Project A4: Dissection of the function of the "Lymphoid enhancer-binding factor 1" (Lef1) in acute myeloid leukemia
The “Lymphoid Enhancer-binding Factor 1” (LEF1) was originally only known for its function in lymphoid development. Since the start of funding, we could demonstrate that LEF1 is a key factor for normal and leukemic stem cell behavior, particularly that aberrant expression of Lef1 induces AML in mice. In this funding period, we could demonstrate that the LEF1 isoform, which lacks ß-catenin binding activity (∆NLEF1), is exclusively expressed in human HSCs, but is virtually silenced in AML cells, and that in contrast to normal HSCs AML cells are vulnerable to approaches targeting ß-catenin/LEF1 interaction. In addition, we could show that the fusion gene AML1-ETO strongly collaborates with Lef1 in inducing partly CD19+ AML. Based on these data, the proposal aims at understanding the role of Lef1 in generating CD19+ AML in concert with AML1-ETO. As LEF1 has been described as a strong inhibitor of necroptosis in CLL, we will analyze whether LEF1 expression prevents necroptotic death in AML and whether targeting LEF1 will trigger necroptosis in this disease. Based on our observation that Lef1 significantly suppresses expression of the gene Piwil4 by 90% in murine BM HSPCs and that suppression of PIWIL4 in human AML cells induces massive R-loop formation, we will further test whether LEF1 is responsible for R-loop formation and DNA damage response at the early stages of myeloid transformation.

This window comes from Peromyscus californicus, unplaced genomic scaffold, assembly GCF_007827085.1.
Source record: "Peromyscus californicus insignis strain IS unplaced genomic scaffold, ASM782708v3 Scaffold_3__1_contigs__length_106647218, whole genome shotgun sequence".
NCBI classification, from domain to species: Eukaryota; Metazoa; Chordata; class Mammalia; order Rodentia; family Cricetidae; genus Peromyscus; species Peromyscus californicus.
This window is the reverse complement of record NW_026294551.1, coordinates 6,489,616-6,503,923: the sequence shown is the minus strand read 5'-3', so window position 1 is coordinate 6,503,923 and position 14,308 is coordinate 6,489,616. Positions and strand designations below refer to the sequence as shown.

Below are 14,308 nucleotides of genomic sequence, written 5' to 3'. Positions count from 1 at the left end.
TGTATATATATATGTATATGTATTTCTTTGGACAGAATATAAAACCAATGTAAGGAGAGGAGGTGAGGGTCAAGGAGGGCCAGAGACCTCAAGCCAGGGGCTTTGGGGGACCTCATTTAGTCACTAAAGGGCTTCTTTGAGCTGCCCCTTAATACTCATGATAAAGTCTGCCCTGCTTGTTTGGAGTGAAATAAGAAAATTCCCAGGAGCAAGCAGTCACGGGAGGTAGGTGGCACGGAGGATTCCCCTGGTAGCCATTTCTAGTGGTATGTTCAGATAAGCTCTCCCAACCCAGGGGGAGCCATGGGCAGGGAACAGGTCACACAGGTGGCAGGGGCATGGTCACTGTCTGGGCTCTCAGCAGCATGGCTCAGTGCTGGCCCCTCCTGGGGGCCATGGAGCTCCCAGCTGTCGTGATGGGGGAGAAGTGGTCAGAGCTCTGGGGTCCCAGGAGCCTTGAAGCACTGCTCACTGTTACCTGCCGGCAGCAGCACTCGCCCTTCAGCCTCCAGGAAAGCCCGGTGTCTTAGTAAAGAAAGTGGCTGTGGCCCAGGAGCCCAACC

For a current list of all project-related publications, please go to this page